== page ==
West African woman tests negative for Ebola in Australian hospital

An 18-year-old West African woman has tested negative for Ebola after emigrating to Australia from Guinea with her family 12 days ago, state health authorities said on Monday.

Australia has introduced mandatory home quarantine for travelers arriving from the West African countries most affected by the Ebola outbreak. Several people have been tested, but no cases of the deadly disease have been found.

"The results are negative," a Queensland department of health spokeswoman said on Monday.

The woman, who has been in home quarantine and monitored by health authorities since her family's arrival, was taken to the Royal Brisbane and Women's Hospital on Sunday after telling health workers she had developed a fever, Queensland chief health officer Dr Jeannette Young told a news conference on Sunday.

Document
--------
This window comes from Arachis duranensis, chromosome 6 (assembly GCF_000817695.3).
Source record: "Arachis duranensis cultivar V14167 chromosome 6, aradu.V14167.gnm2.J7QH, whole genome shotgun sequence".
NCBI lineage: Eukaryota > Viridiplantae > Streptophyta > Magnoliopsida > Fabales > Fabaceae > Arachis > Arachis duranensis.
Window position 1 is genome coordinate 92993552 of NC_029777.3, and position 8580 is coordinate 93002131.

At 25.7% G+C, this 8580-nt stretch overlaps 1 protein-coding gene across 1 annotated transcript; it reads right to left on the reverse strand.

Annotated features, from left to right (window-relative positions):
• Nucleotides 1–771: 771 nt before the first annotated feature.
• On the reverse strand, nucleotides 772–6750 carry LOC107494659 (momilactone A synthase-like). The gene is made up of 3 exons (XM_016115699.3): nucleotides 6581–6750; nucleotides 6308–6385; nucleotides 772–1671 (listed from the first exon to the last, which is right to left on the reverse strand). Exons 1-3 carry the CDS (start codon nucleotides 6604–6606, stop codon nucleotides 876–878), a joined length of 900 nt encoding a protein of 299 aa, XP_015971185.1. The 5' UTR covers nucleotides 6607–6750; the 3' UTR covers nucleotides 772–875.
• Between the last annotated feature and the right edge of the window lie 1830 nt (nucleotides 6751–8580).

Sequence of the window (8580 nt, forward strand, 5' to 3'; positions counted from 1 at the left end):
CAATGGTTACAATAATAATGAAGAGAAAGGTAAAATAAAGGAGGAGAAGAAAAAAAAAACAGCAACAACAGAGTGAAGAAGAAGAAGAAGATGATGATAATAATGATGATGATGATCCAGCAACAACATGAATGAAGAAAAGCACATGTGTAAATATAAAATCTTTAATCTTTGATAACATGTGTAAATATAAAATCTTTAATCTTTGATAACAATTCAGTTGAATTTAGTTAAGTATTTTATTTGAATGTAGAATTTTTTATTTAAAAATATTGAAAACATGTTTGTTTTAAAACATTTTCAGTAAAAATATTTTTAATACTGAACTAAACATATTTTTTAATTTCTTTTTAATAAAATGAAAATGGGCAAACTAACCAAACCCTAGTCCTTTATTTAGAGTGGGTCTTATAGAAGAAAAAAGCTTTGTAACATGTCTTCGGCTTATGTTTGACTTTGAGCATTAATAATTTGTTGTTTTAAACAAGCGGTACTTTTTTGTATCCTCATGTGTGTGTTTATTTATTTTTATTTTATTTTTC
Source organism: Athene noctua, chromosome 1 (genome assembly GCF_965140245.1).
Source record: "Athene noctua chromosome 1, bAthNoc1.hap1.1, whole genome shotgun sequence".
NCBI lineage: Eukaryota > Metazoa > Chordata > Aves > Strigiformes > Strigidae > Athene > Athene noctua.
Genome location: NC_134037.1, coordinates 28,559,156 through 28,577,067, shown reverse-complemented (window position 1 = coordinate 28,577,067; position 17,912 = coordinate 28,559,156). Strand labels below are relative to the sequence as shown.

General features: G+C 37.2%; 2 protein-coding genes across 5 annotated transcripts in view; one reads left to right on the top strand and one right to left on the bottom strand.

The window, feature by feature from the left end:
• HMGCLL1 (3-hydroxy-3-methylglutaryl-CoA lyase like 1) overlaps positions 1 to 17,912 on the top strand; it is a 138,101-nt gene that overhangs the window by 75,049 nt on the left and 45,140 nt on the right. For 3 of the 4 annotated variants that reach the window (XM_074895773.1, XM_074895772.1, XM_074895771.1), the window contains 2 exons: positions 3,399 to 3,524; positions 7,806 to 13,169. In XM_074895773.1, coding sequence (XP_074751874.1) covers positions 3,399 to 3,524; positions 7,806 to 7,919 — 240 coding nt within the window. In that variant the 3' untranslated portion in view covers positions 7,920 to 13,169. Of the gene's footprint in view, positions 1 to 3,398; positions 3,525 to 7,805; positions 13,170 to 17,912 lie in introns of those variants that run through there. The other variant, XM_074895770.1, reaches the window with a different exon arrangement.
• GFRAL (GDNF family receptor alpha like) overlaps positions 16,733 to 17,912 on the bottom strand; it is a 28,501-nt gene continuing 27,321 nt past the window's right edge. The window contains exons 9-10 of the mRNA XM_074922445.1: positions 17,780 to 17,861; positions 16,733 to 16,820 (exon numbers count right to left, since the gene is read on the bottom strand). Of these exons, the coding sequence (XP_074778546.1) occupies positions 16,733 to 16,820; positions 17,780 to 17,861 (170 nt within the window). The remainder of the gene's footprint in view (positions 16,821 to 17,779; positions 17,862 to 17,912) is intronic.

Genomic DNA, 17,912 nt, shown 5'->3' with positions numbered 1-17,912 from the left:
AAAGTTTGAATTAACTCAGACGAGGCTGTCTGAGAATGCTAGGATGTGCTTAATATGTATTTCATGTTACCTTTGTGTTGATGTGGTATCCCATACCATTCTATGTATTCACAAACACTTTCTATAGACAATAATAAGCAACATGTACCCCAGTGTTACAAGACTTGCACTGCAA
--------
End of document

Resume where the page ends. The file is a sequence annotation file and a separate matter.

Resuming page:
"She's otherwise well and she has been in home quarantine since the time she arrived into Queensland," said Young, adding there was no risk to the Australian public.

The woman, who traveled to Australia with eight members of her extended family, was met at the airport in Brisbane by health authorities as a precaution and has been monitored daily. All were placed in home quarantine.

"She didn't have any known contact with anyone that was sick with Ebola virus disease but she did come from an area that had a reasonably large number of cases, so that's why it was thought appropriate that she go into home quarantine when she arrived here," Young said.

The Ebola outbreak that began in March has killed nearly 5,000 people, the vast majority in West Africa.

The disease can take as long as three weeks before its victims show symptoms, at which point it becomes contagious. Ebola, which can cause fever, vomiting and diarrhea, spreads through contact with bodily fluids such as blood or saliva.